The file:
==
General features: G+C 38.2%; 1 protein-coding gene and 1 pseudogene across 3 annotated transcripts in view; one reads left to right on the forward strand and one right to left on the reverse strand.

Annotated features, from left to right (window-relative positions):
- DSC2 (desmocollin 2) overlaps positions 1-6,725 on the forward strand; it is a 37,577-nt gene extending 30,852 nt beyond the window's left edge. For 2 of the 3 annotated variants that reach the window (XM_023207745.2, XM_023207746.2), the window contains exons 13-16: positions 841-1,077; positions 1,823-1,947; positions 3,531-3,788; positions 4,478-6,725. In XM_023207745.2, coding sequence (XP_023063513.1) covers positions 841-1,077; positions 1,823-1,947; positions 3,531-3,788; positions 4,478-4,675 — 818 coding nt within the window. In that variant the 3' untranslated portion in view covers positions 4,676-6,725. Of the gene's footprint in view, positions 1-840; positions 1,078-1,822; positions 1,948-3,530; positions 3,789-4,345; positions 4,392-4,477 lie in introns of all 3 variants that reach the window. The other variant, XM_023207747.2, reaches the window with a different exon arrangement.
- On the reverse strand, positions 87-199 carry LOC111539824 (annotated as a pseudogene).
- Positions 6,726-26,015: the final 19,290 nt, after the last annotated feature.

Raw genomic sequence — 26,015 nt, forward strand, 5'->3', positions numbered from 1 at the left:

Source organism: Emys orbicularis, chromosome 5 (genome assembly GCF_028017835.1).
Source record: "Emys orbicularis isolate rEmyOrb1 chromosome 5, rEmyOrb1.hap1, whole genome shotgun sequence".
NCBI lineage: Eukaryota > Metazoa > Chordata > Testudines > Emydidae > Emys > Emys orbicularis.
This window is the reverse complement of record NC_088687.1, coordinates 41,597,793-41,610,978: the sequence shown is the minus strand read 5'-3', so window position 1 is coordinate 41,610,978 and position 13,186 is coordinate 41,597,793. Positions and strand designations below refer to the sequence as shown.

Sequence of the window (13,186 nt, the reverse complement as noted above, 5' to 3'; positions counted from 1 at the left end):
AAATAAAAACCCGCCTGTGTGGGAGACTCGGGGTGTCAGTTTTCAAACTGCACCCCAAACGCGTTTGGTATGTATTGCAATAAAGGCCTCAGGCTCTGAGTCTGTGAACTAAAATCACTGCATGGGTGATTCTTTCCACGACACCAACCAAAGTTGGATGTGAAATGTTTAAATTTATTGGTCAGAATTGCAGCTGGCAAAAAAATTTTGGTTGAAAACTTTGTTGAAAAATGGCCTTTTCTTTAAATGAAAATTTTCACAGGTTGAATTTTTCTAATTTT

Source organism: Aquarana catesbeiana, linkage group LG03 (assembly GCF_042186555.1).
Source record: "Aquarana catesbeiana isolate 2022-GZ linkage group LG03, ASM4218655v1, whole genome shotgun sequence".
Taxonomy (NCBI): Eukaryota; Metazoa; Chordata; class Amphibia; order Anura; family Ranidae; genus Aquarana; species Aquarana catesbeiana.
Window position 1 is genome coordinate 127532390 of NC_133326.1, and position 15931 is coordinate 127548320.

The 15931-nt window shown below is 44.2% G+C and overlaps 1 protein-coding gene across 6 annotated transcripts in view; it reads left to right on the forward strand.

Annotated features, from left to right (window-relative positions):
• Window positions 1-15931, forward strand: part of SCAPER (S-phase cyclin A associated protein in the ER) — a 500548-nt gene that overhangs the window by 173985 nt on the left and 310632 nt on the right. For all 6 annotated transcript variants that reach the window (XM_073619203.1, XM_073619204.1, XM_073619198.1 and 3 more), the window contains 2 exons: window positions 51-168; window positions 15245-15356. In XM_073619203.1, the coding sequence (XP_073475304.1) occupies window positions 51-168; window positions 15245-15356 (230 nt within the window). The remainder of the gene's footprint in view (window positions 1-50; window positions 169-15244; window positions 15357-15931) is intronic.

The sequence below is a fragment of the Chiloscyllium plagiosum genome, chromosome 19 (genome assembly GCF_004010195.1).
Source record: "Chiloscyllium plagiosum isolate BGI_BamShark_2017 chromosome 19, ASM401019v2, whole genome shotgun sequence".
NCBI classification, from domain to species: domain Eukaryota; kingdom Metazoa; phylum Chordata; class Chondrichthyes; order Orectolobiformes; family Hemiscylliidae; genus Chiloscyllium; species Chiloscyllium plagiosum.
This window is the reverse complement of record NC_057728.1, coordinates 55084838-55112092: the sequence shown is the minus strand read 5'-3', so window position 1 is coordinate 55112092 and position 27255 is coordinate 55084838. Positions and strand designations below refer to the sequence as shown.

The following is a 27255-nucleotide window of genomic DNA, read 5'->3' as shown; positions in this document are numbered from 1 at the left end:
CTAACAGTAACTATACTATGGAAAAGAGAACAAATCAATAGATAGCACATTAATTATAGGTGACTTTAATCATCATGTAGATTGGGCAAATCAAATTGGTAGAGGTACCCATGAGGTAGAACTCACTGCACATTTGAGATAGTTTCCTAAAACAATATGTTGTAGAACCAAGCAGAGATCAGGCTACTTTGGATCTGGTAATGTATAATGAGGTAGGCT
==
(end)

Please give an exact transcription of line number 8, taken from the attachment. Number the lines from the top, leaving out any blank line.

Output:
Source record: "Emys orbicularis isolate rEmyOrb1 chromosome 5, rEmyOrb1.hap1, whole genome shotgun sequence".